Mayfly marvels: much more than fish food

Mayfly marvels: much more than fish food


Once the mayfly’s imago stage is complete, the insects mate in comingling swarms, with males using their enlarged front legs to grab and hold females. Within a few hours of mating, females release their eggs near the water and eventually drop to the surface to die. Males often die in terrestrial habitat.

Point of clarity: We often hear the term “mayfly hatch” referring to the adults’ emergence, but the actual hatching would have occurred a year or more prior when the nymphs came out of the eggs laid by a previous generation. Not trying to change decades of fishing tradition — it’s just an FYI.

Making their move

As for daily timing, University of Florida fisheries professor Dr. Mike Allen said, “A lot of these animals have adapted to being in the water column in the evening or night because predation is lower and they try to take advantage of low-light conditions.

“A lot of times, the emergence starts at dusk and goes through the night to minimize predation. But, of course, fish use what visual time they do have to take advantage of that hatch.”

It’s important to note that mayfly habitat ranges from quiet inland streams and lakes with consistent water levels to tidal rivers subject to fluctuations in depth and current. To that point, Allen said these insects will time their emergence to coincide with meteorological conditions that offer them the best chance of completing their reproductive mission.

During his 32 years in the Fisheries Division of Oklahoma’s Department of Wildlife Conservation, B.A.S.S. National Conservation Director Gene Gilliland had plenty of time to observe mayflies and their impact on fisheries. Summarizing the insect’s timetable, he points to the Farmers’ Almanac hardwired into their DNA.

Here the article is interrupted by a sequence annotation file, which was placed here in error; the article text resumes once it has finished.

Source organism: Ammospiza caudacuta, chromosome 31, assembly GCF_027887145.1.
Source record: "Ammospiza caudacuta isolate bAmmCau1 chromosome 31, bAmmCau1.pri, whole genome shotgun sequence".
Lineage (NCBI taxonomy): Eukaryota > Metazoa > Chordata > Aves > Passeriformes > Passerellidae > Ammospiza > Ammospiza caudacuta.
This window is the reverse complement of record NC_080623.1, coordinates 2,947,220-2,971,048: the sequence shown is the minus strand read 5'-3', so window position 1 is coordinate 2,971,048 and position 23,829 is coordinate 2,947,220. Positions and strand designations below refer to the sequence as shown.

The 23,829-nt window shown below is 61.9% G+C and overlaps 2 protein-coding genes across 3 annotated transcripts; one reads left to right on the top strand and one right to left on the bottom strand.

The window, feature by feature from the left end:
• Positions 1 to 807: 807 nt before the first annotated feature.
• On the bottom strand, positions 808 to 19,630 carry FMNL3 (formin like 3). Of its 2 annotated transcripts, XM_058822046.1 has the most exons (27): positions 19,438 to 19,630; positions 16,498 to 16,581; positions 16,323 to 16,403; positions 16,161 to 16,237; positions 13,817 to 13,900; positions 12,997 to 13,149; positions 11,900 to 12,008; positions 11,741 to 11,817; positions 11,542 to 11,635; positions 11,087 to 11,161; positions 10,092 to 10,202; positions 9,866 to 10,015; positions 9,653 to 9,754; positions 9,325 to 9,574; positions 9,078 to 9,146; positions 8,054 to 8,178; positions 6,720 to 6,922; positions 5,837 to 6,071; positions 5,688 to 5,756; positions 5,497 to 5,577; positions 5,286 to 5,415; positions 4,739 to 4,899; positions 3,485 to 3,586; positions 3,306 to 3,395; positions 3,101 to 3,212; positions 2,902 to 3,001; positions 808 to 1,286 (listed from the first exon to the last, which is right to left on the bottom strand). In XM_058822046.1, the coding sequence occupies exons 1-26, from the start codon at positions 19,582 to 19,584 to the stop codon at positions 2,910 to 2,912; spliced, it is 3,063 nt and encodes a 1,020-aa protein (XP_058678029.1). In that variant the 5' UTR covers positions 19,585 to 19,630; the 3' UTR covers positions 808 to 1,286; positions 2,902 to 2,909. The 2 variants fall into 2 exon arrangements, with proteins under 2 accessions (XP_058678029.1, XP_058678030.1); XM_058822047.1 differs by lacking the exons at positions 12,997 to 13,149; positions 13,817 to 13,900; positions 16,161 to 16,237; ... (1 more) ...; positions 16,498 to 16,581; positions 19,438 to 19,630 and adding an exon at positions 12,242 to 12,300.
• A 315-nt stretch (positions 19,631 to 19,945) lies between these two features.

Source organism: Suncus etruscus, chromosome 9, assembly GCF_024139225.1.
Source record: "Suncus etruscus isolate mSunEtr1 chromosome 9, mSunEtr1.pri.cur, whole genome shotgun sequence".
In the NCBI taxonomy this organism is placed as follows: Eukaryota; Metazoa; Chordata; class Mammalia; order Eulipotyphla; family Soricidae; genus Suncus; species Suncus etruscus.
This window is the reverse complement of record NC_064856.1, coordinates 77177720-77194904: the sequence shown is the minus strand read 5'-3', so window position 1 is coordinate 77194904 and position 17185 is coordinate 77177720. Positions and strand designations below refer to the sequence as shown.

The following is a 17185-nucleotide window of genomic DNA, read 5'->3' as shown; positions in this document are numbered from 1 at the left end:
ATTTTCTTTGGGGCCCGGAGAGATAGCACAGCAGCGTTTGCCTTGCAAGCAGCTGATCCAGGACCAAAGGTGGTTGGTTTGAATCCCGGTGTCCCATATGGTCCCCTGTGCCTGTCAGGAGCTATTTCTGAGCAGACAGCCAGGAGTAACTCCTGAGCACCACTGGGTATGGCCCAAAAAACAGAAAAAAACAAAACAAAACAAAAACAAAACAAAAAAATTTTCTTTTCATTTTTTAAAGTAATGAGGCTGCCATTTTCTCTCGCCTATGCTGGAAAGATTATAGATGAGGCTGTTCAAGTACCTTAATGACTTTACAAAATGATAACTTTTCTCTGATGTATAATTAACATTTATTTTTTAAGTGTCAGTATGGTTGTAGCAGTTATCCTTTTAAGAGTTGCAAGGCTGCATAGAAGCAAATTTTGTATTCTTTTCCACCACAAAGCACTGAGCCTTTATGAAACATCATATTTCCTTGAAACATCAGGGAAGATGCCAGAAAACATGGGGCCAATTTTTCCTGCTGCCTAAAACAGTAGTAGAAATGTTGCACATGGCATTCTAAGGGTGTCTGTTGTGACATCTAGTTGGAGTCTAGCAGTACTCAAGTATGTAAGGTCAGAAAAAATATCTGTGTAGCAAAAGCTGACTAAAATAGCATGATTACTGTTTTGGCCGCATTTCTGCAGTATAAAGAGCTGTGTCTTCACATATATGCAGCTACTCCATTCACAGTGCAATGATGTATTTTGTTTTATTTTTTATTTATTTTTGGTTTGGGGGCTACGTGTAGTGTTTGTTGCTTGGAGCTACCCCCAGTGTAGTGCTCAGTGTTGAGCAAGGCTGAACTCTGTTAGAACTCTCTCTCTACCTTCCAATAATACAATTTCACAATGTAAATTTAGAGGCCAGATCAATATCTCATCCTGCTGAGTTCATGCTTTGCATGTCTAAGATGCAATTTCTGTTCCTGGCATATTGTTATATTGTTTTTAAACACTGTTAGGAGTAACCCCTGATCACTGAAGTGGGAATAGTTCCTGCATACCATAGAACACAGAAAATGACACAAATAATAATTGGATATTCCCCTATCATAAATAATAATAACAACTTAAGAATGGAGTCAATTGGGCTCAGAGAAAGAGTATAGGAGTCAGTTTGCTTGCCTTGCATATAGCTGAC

“Most critters have built-in calendars — like bass spawning is dictated by water temperature, but it’s also governed very strongly by day length,” Gilliland said. “I think the life cycle of a lot of insects is kind of the same way. You tend to have these mass mayfly emergences around the same time of year, give or take a little bit because of temperatures and cold fronts that can shut things down for a short period of time.”

In normal conditions, May is generally the first month these namesake insects emerge, but subsequent hatches can follow well into summer. The difference, of course, is geography. Case in point: I witnessed a significant emergence in Lacrosse, Wis., last August during the Basspro.com Bassmaster Central Open on the upper Mississippi River. The morning found subimagos clinging to my hotel wall, and when I passed that wall in the afternoon, empty shells indicated the second molting had sent fully formed adults to their mating ritual.

Expounding here, Gilliland said natural lakes with abundant shoreline vegetation, attractive bottom composition and less flushing than deeper, current-centric reservoirs tend to pump out greater mayfly numbers. It’s like comparing a backyard garden to a commercial produce farm. Tomatoes are tomatoes, but who’s going to fill those baskets faster?

“The bulk of the mayfly’s life cycle is spent underwater, so having the right habitat is probably as critical as anything,” Gilliland said.

Impacts and indications

Whatever the timing, it’s hard to miss thousands of mayflies blacking out shoreline trees or blanketing boat-ramp restrooms, waterfront buildings and practically any solid structure; but don’t miss nature’s heads-up. When nymphs molt into subimagos, their former exoskeletons — “shucks” — typically float to the surface and gather in rafts that look like a handful of cigarette butts.

Once mating begins, dense mayfly swarms are often visible on weather radar. Such masses have been known to temporarily shut down bridges and roadways, as the vision-blurring aerial volume, plus road-slicking layers of dead flies, creates unsafe driving conditions.

As you can imagine, a truckload of dead bugs is equally annoying to the eyes and nose, so it’s not uncommon for municipalities to call in the heavy equipment (snowplows, front-end loaders) to remove the pungent mounds. Not fun for those tasked with the cleanup, but mayfly abundance bodes well for those tasked with fisheries management.





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